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Sundance: Buyers playing it safe

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PARK CITY, Utah -- As the Sundance Film Festival shifts into high gear this opening weekend, a rocky divide has emerged between those swarming tony Park City: While some see the indie mecca as encouragingly varied, others say the festival's postmillennial slate is just plain erratic.

Buyers on both sides of the debate, however, agree that they'll be playing it safe again this year after the 2000 fest showed no signs of a phenomenon like "The Blair Witch Project," and even Sundance favorites that took top dollar and top prizes like "Girlfight" continue to have trouble finding much life outside the festival circuit.

And if you thought those pre-strike jitters would create a sure-fire feeding frenzy, think again: Many indie-type companies have had enough warning time to stack their slates and say they have no plans to over-buy only to fill the pipeline.

"I think this is a promising year in that it's eclectic and films don't fall into categories," Lions Gate Releasing co-president Mark Urman said. "What can be depressing is when there are too many trends packaged for the indie sector. This year, there are so many categories, genres, styles and shades that it's very exciting."

Another indie stalwart lamented: "Four years ago, when every picture was about incest, I wanted to kill myself! I think this year is a pretty cool festival."

One top acquisitions executive disagreed: "I'm not very encouraged by what's in the lineup. There's nothing I'm too excited about. I don't know that there are any good trends, besides a lot of weird stuff, and none of it looks like it will be anything. Then again, that's (a climate) when something can come out of nowhere and surprise everybody."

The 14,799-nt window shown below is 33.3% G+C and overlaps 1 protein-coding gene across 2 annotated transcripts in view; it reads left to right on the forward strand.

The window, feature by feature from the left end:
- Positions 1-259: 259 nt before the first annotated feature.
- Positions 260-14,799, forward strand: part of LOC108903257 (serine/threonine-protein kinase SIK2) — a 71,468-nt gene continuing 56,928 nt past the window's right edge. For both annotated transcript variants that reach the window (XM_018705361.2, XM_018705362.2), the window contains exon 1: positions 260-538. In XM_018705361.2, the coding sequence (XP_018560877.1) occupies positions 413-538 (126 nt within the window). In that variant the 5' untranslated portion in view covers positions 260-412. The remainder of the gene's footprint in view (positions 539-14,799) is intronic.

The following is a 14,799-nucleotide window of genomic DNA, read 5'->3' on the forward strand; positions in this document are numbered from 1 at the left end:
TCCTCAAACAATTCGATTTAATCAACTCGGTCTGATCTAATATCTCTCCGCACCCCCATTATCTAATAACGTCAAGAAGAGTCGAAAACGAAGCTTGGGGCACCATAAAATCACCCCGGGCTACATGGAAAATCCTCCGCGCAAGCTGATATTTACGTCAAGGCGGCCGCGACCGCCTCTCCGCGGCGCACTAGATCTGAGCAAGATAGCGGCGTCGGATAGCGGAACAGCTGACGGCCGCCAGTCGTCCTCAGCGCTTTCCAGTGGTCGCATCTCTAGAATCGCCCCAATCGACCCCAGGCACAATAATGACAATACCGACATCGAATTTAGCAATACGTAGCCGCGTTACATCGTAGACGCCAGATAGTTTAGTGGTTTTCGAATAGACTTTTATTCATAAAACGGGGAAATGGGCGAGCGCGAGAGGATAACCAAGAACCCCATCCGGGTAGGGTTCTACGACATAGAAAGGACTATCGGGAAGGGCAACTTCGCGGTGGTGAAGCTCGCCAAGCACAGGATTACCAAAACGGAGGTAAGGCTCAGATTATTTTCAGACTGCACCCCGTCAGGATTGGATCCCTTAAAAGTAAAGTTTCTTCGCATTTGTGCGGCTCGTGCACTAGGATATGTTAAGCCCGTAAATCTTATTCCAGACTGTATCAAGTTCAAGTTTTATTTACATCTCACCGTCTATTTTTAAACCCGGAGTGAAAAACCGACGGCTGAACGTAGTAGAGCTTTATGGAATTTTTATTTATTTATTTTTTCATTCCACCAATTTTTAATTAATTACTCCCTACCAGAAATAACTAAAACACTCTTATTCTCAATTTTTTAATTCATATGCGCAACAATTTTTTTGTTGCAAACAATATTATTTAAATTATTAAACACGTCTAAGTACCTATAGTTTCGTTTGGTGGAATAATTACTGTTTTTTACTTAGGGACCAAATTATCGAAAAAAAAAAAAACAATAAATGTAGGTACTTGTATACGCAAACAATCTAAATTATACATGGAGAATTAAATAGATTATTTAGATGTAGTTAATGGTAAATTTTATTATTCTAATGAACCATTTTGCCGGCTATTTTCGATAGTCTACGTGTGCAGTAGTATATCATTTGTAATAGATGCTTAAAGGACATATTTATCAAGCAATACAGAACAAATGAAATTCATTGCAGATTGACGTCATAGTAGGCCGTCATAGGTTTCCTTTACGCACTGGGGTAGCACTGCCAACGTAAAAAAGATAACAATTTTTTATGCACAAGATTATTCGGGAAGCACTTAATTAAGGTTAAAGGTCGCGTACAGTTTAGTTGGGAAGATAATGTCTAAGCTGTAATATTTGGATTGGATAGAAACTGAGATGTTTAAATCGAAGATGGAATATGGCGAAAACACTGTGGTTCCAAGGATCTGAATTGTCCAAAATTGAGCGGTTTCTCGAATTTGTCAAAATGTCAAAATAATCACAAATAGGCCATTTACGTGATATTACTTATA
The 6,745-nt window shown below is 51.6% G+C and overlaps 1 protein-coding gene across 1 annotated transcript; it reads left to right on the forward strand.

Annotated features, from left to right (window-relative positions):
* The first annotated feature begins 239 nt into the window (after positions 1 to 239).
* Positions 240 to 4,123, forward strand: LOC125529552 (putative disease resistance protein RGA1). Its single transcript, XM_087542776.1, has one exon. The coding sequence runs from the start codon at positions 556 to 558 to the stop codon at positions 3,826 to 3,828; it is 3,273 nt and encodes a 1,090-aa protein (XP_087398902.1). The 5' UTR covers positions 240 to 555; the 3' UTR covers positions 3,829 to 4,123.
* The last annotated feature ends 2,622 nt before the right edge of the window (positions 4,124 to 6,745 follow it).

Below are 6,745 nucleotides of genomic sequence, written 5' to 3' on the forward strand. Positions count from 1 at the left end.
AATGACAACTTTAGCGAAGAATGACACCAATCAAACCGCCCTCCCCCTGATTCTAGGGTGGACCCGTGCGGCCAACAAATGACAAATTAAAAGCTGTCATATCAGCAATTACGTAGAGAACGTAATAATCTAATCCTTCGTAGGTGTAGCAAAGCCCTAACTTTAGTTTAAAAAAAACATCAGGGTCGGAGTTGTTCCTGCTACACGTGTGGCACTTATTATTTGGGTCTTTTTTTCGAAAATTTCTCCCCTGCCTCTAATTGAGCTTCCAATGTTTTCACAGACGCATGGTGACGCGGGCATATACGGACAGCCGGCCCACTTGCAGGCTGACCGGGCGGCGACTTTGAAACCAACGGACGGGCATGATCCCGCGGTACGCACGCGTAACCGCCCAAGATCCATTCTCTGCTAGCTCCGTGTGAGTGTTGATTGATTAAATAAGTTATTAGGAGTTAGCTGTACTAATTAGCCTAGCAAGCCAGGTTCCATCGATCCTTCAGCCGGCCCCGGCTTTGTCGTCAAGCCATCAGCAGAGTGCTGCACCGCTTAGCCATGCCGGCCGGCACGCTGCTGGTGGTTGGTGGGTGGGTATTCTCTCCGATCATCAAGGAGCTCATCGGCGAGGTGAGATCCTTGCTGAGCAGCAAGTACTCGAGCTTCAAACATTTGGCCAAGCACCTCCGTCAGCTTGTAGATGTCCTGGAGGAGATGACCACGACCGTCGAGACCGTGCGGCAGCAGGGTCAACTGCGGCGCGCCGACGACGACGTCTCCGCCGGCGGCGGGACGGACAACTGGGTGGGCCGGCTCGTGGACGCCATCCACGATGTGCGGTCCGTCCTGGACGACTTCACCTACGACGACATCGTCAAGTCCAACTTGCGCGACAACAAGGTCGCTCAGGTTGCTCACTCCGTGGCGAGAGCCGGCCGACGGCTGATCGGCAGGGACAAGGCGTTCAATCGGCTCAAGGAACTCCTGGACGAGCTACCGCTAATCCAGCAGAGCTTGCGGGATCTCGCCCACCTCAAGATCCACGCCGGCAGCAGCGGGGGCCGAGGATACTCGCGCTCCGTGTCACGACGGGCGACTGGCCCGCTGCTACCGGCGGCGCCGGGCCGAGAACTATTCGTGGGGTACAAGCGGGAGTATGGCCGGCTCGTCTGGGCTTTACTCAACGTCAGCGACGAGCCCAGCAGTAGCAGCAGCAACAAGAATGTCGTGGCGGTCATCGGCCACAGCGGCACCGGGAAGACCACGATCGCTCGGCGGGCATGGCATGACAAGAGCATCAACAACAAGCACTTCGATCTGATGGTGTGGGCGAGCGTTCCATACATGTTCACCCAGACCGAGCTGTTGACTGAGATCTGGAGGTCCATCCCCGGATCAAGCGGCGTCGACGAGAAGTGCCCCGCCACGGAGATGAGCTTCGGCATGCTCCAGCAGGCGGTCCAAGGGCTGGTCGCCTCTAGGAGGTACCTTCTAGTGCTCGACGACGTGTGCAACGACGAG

Aside from acquisitions, buzz is high about the future of Sundance festival director Geoff Gilmore, who is widely rumored to be a front-runner to head the launch of Warner Bros.' specialty arm, Warner Classics. "It's a sad year heading in, because it looks like it is going to be Geoff's last year," a Sundance veteran said. Gilmore has been at the helm of Sundance since 1989.

Overall, buyers' buzz bins are filled with films that include built-in commercial appeal -- projects from proven talent, preferably with "name" casts.

Look for Michael Apted's World War II thriller "Enigma," Tom DiCillo's "Double Whammy" starring Denis Leary and Elizabeth Hurley, Alison Anders' "Things Behind the Sun," Bobby Roth's digitally shot "Jack the Dog," Timothy Linh Bui's "Green Dragon" and Richard Linklater's animated "Waking Life."

Another hot property is sure to be the Julia Stiles-Fred Willard-Stockard Channing starrer "The Business of Strangers" from director Patrick Stettner.

Lions Gate, in a pre-Sundance buy, snapped up domestic distribution rights to five digital films from InDigEnt, including Linklater's "Tape" and Bruce Wagner's "Women in Film."

Of course, movie stars and filmmakers with track records often arrive in Park City with distribution deals intact, cutting into the acquisition activity at the festival. So while festivalgoers are especially interested in the unveiling of new fare from Kasi Lemmons ("Caveman's Valentine," Universal Focus), Christine Lahti ("My First Mister") and Adam Brooks' Cameron Diaz starrer ("The Invisible Circus," New Line Cinema), the tension of a bidding war won't follow such projects.

"I think the availability of foreign money has made it easier for companies to actually get involved with pictures earlier," Artisan Entertainment executive vp acquisitions Patrick Gunn said. "There are less risks being taken, and we are not seeing many (projects) now available with big names."